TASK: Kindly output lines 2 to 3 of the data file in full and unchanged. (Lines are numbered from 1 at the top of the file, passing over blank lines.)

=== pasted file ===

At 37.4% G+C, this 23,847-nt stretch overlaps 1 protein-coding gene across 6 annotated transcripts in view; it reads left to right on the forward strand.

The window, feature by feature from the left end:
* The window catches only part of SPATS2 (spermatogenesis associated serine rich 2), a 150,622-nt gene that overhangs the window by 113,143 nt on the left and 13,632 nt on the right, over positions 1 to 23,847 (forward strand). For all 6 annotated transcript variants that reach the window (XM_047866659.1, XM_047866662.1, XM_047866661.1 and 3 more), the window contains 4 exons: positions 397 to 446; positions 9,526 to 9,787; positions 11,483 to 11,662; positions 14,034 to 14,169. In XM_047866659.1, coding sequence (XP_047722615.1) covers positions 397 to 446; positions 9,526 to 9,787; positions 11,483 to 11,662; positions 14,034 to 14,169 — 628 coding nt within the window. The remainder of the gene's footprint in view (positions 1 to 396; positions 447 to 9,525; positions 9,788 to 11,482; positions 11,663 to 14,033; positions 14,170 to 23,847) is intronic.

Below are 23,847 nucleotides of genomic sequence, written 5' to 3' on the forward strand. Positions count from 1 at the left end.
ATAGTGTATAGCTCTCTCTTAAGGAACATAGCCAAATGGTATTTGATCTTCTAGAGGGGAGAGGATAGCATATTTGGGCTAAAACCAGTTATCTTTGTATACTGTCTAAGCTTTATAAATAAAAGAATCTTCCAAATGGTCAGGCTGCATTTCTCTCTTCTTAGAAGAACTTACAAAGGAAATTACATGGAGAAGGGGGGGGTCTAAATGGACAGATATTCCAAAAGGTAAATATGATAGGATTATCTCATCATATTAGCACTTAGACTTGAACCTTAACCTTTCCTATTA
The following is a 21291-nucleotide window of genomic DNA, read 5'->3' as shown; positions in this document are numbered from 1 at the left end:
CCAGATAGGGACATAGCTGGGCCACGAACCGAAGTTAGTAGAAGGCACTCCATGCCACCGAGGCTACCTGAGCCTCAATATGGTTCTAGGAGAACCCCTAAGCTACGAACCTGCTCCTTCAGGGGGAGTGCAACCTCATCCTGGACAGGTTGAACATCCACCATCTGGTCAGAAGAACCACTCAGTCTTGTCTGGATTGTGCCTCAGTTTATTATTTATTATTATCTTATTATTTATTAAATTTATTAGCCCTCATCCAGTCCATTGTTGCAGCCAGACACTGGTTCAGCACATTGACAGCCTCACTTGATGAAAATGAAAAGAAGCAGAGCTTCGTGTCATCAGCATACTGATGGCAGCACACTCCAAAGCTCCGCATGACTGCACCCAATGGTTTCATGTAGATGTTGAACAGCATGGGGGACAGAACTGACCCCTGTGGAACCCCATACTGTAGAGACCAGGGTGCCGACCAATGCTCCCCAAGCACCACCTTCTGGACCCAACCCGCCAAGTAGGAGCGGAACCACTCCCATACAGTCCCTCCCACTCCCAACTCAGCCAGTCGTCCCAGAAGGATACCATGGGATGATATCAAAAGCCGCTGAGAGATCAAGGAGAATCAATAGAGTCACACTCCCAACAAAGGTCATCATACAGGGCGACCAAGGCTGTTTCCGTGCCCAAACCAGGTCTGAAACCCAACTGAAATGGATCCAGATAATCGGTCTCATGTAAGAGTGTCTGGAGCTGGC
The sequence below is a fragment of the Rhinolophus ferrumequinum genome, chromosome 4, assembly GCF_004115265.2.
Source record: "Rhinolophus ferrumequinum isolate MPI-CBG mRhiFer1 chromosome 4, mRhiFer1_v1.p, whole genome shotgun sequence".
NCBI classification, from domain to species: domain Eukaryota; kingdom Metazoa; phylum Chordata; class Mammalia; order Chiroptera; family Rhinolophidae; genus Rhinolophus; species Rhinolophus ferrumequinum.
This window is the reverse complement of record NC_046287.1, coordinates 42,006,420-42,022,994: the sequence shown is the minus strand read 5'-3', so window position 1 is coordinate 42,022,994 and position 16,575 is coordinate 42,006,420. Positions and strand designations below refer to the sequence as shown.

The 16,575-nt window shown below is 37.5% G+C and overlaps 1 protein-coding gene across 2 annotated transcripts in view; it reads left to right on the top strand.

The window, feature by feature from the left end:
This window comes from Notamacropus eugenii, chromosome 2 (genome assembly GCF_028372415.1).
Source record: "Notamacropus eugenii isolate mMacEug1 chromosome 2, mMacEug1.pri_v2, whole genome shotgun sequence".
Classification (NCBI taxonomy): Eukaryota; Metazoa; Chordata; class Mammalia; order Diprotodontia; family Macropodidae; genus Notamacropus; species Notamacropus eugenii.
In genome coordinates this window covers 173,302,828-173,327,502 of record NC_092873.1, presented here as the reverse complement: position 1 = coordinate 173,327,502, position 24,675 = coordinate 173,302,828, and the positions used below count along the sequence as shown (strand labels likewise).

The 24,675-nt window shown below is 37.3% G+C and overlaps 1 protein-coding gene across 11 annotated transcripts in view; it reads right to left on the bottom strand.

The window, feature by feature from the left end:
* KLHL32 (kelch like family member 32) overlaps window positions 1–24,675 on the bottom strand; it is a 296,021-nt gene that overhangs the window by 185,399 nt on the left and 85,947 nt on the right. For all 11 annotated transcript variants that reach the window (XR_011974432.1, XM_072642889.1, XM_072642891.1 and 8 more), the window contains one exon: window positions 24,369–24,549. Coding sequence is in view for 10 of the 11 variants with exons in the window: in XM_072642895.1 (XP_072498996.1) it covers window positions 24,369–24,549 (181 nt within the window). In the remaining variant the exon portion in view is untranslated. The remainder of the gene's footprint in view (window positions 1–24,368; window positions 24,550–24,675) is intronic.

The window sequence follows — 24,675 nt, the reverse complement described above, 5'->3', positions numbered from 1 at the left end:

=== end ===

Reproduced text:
The window, feature by feature from the left end:
* The window catches only part of SPATS2 (spermatogenesis associated serine rich 2), a 150,622-nt gene that overhangs the window by 113,143 nt on the left and 13,632 nt on the right, over positions 1 to 23,847 (forward strand). For all 6 annotated transcript variants that reach the window (XM_047866659.1, XM_047866662.1, XM_047866661.1 and 3 more), the window contains 4 exons: positions 397 to 446; positions 9,526 to 9,787; positions 11,483 to 11,662; positions 14,034 to 14,169. In XM_047866659.1, coding sequence (XP_047722615.1) covers positions 397 to 446; positions 9,526 to 9,787; positions 11,483 to 11,662; positions 14,034 to 14,169 — 628 coding nt within the window. The remainder of the gene's footprint in view (positions 1 to 396; positions 447 to 9,525; positions 9,788 to 11,482; positions 11,663 to 14,033; positions 14,170 to 23,847) is intronic.